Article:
I have known a few military veterans in my time. When I was a young man, I knew several WWII veterans who all seemed to have great stories, including my father. As I got older, I met several Vietnam veterans in my life’s travels and was always amazed at some of the tales they told and the hardships they endured. Lately, I have come to know a new set of people who have served their country and have different accounts to tell. The stress some of these young men have had to endure has been immeasurable.
Veterans of all ages have had their trials and tribulations but this new set of young men seem to face far greater challenges than the ones prior to them. While a lot of Vietnam era vets have dealt with Post-Traumatic Stress Disorder (PTSD for short), it would seem greater numbers of current military members have had severe problems with PTSD. When they arrive home, most can only sleep for an hour or two at night and deal with a whole host of other issues. Some of them refuse to take showers or leave their houses. Most would say their body is “home” but their “mind” is still overseas in places like Iraq or Afghanistan.
I use these examples and stories as an illustration because these are the experiences which are close to me and my sphere of influence. Most of us have stories. We all have them. They are ongoing and ever-changing dramas we tell ourselves to make sense of our lives. They can help us heal and powerfully guide us through life, or they can just as easily hold us back and cause intense emotional pain.
What are your stories?
If you are familiar with your own life’s patterns, you know it involves leaving your everyday life and answering the call to perform your daily duties and create stories of your own. Along the way, you may get help from others, you may complete your tasks or you may not. You may face adversity or be an example to yourself or to others. Some of these patterns can be mundane or some of them can be exciting. At any rate, it is a basic template for our day to day existence and there can be endless variations. Changing your patterns can be difficult however and there is but one key to telling the stories of your life.
How does telling your truth help heal the body and protect it from stress? Being honest with one’s self and others should be the primary motivator for making change in one’s life. It is said “our cells know the truth”. Our physiology responds to what we are thinking and what we are feeling. This includes what we do not want other people to know about us as well. When we are fearful to tell a story, we tend to keep it in and our cells broadcast a signal of danger. This causes the body to produce adrenaline, along with other stress hormones that connect with receptors in the heart, lungs, muscles and other parts of the body. This also includes the immune cells. Long term exposure to stress can cause all sorts of problems in these areas of your body. Stress produces increased heart rate, tense muscles, shortness of breath and overall lowers our immune system as a whole.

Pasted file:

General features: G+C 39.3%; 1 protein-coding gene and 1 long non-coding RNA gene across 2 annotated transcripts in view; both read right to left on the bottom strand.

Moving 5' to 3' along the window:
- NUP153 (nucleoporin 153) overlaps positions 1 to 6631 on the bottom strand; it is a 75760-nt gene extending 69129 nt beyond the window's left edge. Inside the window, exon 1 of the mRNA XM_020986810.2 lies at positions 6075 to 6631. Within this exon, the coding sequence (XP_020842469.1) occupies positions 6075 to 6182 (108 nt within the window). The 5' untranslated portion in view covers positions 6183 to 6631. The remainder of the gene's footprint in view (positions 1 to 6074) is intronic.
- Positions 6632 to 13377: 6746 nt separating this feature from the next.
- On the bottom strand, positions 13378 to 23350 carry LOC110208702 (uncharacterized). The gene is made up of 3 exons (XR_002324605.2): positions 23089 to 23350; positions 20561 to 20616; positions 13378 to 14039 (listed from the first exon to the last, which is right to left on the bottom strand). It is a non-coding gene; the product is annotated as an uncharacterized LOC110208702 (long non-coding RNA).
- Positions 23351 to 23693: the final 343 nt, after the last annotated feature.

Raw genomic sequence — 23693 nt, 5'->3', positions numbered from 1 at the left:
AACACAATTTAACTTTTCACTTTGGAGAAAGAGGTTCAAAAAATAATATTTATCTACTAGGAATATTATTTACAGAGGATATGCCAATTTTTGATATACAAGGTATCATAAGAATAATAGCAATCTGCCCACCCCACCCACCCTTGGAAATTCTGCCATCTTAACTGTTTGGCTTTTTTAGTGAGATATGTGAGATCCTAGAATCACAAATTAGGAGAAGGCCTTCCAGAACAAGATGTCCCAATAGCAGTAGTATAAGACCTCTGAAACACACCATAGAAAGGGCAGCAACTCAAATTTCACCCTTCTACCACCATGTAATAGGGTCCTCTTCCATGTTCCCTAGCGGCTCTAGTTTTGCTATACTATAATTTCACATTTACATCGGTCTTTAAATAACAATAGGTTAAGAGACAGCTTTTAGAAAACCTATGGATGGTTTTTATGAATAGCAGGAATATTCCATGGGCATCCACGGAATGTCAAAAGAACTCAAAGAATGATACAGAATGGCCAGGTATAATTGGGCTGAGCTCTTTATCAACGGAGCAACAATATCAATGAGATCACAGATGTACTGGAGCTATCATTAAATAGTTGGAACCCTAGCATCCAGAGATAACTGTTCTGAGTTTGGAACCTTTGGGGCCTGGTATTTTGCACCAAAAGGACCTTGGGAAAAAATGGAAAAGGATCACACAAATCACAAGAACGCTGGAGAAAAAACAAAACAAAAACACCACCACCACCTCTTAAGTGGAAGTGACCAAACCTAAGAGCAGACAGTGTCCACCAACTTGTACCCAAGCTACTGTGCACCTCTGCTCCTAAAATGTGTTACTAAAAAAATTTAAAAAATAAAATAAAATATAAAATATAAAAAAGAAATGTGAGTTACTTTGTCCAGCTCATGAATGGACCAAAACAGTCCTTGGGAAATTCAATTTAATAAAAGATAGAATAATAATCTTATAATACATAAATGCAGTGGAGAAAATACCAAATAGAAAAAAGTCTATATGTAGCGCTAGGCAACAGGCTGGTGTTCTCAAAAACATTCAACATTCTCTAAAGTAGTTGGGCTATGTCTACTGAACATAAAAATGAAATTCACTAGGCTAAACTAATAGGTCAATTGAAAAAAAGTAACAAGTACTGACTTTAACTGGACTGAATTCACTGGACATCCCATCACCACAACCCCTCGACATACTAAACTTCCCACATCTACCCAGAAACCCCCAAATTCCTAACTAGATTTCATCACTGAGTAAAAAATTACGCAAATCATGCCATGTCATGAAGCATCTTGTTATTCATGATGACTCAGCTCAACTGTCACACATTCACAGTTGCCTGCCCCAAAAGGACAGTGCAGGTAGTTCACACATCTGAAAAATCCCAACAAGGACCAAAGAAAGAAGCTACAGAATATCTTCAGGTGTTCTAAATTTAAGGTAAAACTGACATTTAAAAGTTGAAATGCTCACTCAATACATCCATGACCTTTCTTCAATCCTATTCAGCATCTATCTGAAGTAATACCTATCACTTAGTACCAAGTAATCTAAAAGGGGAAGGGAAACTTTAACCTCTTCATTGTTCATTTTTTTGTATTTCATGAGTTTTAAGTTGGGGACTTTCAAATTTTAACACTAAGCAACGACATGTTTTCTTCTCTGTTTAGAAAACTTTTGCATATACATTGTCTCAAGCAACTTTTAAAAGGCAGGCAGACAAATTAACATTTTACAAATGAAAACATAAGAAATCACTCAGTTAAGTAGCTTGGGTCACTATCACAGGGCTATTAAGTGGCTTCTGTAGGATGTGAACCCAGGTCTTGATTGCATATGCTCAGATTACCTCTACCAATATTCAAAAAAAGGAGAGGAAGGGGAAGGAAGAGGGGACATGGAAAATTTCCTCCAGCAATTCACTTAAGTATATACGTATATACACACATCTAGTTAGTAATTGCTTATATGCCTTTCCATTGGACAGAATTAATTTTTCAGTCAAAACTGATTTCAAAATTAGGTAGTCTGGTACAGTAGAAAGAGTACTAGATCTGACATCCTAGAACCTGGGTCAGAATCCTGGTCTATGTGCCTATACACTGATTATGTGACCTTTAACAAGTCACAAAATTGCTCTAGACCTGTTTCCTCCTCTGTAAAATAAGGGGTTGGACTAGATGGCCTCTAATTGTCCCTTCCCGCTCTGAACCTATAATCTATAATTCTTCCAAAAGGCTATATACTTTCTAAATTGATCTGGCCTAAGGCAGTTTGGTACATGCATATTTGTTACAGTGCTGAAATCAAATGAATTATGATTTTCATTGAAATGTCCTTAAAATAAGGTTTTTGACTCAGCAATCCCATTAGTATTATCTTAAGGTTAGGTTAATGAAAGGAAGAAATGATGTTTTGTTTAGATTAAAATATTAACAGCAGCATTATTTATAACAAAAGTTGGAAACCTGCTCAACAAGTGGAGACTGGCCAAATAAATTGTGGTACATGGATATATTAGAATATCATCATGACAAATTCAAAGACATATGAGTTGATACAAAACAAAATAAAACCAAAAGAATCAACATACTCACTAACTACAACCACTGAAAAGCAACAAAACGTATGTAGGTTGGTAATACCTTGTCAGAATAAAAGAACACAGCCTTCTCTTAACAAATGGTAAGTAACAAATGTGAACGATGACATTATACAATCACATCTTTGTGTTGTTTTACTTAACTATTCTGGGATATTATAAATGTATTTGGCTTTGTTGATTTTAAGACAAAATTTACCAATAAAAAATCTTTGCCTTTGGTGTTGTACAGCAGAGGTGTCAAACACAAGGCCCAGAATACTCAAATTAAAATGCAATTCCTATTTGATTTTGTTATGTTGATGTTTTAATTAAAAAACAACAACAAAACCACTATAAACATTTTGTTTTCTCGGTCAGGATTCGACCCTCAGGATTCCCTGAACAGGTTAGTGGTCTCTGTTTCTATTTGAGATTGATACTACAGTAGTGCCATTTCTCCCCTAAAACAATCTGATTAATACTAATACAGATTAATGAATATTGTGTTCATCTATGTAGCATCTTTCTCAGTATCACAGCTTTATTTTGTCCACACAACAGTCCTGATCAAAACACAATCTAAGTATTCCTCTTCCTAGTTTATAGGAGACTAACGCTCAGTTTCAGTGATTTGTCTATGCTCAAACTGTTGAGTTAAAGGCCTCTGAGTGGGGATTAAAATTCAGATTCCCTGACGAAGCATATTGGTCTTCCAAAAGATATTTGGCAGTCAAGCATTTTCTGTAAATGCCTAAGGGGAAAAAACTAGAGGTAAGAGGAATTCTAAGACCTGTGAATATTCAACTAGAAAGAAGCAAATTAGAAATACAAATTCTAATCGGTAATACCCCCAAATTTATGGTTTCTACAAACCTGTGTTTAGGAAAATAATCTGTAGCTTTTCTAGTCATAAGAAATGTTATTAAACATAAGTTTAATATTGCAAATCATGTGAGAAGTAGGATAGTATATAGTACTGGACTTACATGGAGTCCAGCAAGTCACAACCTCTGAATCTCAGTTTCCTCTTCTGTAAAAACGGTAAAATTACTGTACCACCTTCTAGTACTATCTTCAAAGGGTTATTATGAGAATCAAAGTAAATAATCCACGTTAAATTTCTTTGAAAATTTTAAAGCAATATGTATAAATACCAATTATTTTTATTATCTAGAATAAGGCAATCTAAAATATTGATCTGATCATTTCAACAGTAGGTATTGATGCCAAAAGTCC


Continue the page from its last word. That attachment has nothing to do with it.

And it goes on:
You may be asking yourself a question about the validity of this idea of “not being honest with yourself” and the strain it can put upon all of these systems. Is this really true? My answer would unequivocally be…YES! When we release our stories and feelings that torment us, our cells respond with great relief becoming bastions of safety for our body and our immune system.
We need to tell our stories no matter what the cost, even if we are facing life-threatening disease. It’s easy to block out a person’s story and deal with only factual information and not deal with the real story. However, personal history can tell us we might find more than we expect if we are truthful. One can find understanding, heal one’s self or build up personal relationships. This is common amongst all of humanity. Current issues a person is dealing with is a mere speck on an entire lifetime of a person’s existence. Agonizing over it for too long can become counterproductive. So what is the answer?
Telling your stories and truths may actually be the best medicine of all. It allows individuals to integrate back towards their true self when they release the power of their own truths. So many of us are tormented by the crazy idea that we are separate, disconnected beings, suffering alone. This is not true. While I don’t believe in the concept of “oneness”, I do believe human beings are all interconnected and we all share common threads with one another. We are here to learn from one another and more importantly, learn about ourselves. When you start telling your stories in a truthful manner you will find there are multitudes of individuals who will respond to your plight or problem. This does not mean you should use this as a tool to unload each of your life’s misfortunes on a person and complain to one another. But rather, use your personal accounts to learn from one another and share your life’s experience to those who are close to you.
Often times people use one another as a sounding board and we become inundated with negative thoughts and energy. This is not what I am getting at here. Complaining and story-telling are two different things altogether. Telling a story is a two way communication shared by two individuals or a group of people. Most often, there is an even exchange of information between these people. The stories themselves can be rejected, analyzed or processed for good, bad or indifference in regards to the information which is received.
It is up to you how you use it or tell it. Do so with an open mind and a compassionate heart.
Be the BEST YOU EVER!